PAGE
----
Rule thumb suggests the engine should run an hour for accurate results. If there are air bubbles after this check the overflow tank to ensure it has coolant. If the tank is empty, add some till it reaches the HOT level – because the engine has been running for some time.

Let the engine run once more and let the system expunge any remaining bubbles. When this happens turn off the engine.

Step 4 – Plug The Funnel And Pour Back The Remaining Coolant Mix

Plug the Funnel and pour back the remaining coolant mix

At this stage, you can safely assume your problem has been solved. Fit the plug that comes with the funnel into the part attached to the radiator cap – stops adding more of the mix into the cooling system.

The plug also serves as a handle and should be used to lift the container and fluid off the radiator cap – pour the remaining fluid into a container for next time.

With the funnel attachment now empty, unscrew it from the radiator cap and use the rag to clean both the cap and funnel attachment.

If you followed the procedure till the cooling system was running without any bubbles you have removed any air pockets. However, your cooling system could still perform poorly. Do not fret because this implies your thermostat is not functioning properly.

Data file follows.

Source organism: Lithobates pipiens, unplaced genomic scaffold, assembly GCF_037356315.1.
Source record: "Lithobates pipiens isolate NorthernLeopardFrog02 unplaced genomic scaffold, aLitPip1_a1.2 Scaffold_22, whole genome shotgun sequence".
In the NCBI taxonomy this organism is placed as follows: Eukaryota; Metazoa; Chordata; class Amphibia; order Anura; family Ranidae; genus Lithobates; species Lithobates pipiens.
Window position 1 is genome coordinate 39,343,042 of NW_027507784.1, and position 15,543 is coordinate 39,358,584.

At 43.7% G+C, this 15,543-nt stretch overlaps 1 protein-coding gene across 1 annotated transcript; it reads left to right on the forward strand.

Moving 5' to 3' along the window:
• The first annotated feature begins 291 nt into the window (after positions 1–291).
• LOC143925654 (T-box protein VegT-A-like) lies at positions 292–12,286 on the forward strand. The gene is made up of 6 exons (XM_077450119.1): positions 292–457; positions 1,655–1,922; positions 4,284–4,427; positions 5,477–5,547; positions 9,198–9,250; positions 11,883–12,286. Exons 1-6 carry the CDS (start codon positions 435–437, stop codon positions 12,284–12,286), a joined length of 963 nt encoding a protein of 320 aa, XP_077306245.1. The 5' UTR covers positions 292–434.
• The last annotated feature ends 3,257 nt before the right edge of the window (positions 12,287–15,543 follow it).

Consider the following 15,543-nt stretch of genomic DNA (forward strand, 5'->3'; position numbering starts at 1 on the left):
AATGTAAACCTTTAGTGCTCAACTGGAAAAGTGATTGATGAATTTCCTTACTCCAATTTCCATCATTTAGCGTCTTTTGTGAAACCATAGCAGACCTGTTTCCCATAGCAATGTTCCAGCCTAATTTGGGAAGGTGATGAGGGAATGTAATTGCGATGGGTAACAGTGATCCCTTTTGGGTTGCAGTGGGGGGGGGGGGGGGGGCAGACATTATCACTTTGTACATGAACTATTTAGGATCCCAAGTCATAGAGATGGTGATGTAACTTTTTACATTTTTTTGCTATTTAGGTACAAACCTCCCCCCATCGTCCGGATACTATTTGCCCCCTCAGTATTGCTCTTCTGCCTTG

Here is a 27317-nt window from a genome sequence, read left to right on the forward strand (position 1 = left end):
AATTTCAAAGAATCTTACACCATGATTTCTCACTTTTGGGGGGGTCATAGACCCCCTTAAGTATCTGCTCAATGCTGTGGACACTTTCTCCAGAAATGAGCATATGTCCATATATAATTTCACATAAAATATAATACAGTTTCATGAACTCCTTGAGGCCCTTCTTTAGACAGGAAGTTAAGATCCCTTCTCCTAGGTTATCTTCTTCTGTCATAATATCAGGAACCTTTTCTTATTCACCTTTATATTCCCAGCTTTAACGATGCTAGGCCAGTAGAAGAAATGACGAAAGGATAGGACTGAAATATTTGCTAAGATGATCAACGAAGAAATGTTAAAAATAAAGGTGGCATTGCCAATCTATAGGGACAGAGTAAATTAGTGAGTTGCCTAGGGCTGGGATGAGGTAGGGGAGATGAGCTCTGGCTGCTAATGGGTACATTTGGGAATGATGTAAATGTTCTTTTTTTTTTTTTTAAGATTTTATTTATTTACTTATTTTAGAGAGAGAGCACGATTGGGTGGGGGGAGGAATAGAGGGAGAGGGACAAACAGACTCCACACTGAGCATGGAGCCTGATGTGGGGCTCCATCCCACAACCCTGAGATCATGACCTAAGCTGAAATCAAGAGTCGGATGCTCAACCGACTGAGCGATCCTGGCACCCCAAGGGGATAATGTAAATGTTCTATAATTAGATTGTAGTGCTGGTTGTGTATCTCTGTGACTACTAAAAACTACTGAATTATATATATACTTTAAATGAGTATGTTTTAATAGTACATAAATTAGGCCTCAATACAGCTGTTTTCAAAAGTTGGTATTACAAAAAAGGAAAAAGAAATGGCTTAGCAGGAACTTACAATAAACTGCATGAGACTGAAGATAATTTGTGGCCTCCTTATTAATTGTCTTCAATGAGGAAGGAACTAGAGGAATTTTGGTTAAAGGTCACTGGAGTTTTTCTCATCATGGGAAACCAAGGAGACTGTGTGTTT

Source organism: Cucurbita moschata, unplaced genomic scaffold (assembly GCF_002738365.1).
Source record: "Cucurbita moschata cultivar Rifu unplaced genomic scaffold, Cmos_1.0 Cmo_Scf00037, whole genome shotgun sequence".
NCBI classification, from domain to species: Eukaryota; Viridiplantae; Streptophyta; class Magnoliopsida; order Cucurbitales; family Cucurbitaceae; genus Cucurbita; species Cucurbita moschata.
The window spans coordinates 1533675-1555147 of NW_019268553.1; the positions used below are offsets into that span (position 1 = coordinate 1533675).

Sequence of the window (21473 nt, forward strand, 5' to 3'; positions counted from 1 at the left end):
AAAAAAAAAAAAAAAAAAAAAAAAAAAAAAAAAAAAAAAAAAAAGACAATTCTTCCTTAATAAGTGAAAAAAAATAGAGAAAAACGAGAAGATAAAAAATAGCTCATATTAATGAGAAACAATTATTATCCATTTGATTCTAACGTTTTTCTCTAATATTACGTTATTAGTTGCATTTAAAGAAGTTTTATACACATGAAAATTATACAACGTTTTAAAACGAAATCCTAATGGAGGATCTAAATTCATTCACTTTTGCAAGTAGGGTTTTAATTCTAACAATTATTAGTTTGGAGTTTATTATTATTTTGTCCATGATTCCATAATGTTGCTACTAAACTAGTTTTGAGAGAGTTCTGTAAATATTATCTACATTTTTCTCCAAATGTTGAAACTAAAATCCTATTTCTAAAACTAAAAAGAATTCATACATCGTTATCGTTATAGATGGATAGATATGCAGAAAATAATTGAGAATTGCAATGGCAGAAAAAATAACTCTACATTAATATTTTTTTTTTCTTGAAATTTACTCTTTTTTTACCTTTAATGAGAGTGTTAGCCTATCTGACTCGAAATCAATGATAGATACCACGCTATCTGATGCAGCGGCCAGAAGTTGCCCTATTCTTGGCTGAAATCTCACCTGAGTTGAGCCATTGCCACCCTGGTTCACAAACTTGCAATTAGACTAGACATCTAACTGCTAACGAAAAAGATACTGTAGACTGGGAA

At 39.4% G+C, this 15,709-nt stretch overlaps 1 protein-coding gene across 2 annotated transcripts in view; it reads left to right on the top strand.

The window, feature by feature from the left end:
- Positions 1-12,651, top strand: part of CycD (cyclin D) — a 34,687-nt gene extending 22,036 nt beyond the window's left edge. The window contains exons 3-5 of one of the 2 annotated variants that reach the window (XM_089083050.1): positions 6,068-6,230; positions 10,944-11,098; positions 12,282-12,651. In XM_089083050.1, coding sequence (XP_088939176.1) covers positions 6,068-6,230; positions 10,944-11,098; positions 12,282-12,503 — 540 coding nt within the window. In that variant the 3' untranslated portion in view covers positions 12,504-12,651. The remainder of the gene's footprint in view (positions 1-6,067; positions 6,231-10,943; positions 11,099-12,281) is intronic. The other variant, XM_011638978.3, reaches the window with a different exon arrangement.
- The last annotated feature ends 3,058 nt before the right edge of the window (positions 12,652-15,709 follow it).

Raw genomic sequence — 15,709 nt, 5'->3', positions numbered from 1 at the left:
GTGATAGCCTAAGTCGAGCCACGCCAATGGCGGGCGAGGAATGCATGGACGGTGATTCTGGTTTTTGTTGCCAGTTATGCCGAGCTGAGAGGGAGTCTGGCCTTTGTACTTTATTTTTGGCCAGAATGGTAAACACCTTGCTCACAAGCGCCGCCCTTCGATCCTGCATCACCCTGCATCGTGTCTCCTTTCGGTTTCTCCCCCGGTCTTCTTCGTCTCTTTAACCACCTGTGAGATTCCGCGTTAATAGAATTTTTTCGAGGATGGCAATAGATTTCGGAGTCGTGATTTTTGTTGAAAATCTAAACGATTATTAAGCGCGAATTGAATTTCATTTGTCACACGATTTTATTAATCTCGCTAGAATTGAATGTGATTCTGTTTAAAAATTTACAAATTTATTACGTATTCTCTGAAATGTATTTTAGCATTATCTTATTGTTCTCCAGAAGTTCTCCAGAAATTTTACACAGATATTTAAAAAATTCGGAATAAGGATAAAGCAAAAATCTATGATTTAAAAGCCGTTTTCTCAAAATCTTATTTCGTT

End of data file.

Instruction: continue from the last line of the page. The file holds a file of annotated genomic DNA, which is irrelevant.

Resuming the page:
Have a trained technician test that and if need be replace the thermostat. If this (poor thermostat) was the cause then inform the technician of your burping so that they repeat the process after making the replacement.

Vehicle cooling systems are very intricate and could malfunction for a number of reasons. The above procedure checks for air bubbles that may arise owing to leaking components (loose) or rusted – compromised one way or another.

Note:

Blown head gasket can cause leaking pressurized air from the cylinder chambers to run backwards into the cooling system. In this case, you may experience heating even with the coolant and water at the recommended levels. 

The pressure within the cylinder chambers is escaping and really churning things up within your cooling system. This poses the greatest risk to your vehicle and cooling system – if you have seen or heard of engines bursting into flames, this is the reason. Either way, you never want to let issues with the cooling system go unnoticed.

Blown head gasket

Conclusion

vehicle cooling mechanisms

Poor performance of vehicle cooling mechanisms can really take the joy from driving and turn your life upside down. Its unexpected, filling up the water does not work, which can leave you feeling very helpless.

There is a lot to this trivial dilemma and it should never be left to run unchecked. Often the problem is an aging component of the cooling system – but it could be much worse and very hazardous when it is not. When this happens, your cooling system will be operating just fine but suffering due to leakage of the head gasket.

The high pressure from the cylinder chamber is running riot and its first victim is your cooling system. When left unchecked a lot more is bound to fall apart sooner rather than later.